Thursday, December 25, 2008

Training - this is not hard work - it is hard play...

Back from travelling and spending time with family. Got home late Monday evening feeling a bit sluggish from little to no exercise. About all that I got over the weekend was a long walk with my sister (good talk but it was about 30 degrees outside).

On Tuesday I went for an hour long run followed by an hour long bike ride. Nothing too taxing or strenuous. It was good to get back to the grind. On Wednesday, Christmas eve, I went for a slow one hour and twenty minute road bike ride followed by a 30 minute mountain bike ride. I do not posses much mountain bike skill. This was actually the first time that I had been on a trail in a couple of years. It was about 65 degrees and the sky looked like rain. After a slow warm up just getting used to the trail I found a challenging loop - challenging for me anyway. A single track trail that weaved up and down some slight hills. I was tentative the first time I did the loop. As always, I decided to time the loop the second time. Just over three minutes. With no rest I did it again. It had now started to rain pretty hard. There was pine straw strung all about the trail. With the rain the trail was getting slippery. Riding hard I cut about 8 seconds from my time. I knew in the back on my mind - subconsciously - that I would continue to get faster and faster until I hurt myself. That is my general modus operandi. Sure enough, on the forth loop I slipped off of the pedals in the rain and busted my right ankle. I had to push the bike up one of the hills. Demoralized I called it a day.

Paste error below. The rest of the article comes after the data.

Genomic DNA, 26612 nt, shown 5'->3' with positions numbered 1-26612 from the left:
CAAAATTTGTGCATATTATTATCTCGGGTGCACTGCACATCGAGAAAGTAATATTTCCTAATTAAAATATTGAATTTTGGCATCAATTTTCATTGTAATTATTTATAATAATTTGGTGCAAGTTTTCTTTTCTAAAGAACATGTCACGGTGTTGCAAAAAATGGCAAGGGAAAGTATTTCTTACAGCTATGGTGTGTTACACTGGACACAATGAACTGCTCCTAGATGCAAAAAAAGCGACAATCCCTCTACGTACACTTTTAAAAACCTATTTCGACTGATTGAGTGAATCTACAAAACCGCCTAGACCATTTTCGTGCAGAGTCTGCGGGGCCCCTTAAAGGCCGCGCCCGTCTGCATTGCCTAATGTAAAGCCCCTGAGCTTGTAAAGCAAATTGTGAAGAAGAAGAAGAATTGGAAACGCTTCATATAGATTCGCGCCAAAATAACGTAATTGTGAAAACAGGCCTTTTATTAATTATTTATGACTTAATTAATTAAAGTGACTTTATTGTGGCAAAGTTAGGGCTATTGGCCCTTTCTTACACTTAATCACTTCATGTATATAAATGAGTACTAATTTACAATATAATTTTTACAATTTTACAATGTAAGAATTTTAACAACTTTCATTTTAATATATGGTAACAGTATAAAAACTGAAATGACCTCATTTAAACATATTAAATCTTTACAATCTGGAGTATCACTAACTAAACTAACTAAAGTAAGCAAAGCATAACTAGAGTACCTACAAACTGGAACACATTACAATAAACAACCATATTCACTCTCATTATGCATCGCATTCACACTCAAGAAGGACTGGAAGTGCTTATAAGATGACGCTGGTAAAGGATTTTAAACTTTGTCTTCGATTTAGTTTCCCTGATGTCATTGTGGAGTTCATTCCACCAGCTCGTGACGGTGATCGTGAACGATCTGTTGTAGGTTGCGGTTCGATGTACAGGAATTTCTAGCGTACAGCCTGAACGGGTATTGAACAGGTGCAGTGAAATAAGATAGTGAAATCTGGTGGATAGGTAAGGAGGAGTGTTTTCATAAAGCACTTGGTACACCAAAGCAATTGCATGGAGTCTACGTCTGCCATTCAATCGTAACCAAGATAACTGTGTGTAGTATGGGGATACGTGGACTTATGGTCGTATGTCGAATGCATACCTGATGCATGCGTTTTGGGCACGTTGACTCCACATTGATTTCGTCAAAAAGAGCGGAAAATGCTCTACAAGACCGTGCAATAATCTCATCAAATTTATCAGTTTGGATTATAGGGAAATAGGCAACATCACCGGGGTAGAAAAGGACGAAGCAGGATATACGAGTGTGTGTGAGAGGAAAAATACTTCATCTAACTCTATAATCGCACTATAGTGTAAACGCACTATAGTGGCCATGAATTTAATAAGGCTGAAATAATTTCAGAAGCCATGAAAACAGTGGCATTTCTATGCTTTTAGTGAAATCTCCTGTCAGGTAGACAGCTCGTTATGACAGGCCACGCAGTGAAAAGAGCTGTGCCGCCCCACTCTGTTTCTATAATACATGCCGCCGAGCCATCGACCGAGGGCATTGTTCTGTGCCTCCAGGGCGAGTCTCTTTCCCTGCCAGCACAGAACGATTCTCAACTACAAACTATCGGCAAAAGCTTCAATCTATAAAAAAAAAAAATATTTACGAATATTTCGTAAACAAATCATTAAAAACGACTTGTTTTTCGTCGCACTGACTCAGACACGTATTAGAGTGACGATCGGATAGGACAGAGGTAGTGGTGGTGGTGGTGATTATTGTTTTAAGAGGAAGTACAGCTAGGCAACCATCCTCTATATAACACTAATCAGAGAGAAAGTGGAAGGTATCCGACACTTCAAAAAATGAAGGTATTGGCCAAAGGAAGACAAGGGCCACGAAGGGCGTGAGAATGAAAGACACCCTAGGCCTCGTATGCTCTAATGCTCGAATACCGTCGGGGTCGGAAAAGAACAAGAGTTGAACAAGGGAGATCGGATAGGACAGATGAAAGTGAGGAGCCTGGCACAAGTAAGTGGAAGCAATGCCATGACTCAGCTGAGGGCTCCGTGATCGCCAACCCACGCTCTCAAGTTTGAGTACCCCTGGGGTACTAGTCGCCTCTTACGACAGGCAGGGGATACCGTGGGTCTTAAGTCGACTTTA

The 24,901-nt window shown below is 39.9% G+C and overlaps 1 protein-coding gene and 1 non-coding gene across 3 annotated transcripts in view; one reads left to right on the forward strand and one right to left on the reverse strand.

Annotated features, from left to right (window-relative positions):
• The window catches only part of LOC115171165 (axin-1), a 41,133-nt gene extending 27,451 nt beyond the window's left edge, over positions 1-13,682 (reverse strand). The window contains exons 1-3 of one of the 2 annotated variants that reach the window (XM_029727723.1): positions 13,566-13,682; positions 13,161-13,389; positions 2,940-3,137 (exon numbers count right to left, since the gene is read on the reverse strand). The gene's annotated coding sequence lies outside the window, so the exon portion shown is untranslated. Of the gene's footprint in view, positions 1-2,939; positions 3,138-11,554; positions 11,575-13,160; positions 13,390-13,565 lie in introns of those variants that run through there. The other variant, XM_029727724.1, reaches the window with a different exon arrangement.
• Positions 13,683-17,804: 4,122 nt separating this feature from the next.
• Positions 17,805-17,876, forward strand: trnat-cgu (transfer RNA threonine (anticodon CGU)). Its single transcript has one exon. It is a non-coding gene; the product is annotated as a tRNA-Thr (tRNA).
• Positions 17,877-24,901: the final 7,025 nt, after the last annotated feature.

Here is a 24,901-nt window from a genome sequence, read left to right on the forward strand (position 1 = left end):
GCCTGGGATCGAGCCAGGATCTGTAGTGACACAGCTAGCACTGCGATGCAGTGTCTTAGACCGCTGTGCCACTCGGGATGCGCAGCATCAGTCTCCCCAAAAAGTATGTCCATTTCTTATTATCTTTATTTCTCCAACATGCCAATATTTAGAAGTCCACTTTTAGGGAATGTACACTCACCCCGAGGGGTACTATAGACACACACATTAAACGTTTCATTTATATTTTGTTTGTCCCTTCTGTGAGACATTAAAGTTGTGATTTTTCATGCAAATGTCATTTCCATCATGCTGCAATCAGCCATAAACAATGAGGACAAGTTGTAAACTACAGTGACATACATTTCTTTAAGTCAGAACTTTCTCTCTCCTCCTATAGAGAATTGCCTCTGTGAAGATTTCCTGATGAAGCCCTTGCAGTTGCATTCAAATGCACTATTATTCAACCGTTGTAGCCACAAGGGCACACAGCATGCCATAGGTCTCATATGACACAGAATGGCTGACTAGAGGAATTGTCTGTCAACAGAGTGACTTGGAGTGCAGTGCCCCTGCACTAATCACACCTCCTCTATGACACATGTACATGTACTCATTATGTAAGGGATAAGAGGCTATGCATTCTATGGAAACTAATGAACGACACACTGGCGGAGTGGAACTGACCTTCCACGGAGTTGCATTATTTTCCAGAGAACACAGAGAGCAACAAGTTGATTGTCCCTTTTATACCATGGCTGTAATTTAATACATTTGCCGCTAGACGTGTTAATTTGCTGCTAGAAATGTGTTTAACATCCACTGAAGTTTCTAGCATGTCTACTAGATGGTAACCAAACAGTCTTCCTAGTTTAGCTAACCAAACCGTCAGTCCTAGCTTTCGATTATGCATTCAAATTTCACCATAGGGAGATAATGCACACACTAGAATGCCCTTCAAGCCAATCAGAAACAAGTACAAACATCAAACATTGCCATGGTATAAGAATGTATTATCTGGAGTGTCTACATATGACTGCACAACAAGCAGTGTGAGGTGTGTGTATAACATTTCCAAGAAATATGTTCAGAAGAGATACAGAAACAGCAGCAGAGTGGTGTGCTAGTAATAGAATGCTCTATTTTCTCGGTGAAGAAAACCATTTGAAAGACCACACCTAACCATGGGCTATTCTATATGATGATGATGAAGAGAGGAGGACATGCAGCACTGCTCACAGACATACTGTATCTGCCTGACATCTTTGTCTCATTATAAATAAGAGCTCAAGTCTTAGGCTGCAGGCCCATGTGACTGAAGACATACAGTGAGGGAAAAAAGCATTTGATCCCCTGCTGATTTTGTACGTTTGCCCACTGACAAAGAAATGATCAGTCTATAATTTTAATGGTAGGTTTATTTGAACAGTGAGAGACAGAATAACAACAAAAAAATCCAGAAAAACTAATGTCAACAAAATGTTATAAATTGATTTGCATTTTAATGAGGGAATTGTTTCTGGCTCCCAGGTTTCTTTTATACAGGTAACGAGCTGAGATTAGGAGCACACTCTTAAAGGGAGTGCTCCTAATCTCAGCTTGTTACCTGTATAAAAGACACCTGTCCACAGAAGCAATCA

Pride a little damaged I made my way home - just another 10 minutes or so and I was home. While washing the bike off I noticed the nice red stain that was produced on my sock. A little older and a little (very little) bit smarter I was able to call it quits before any serious damage done. In past years the carnage would have been much worse.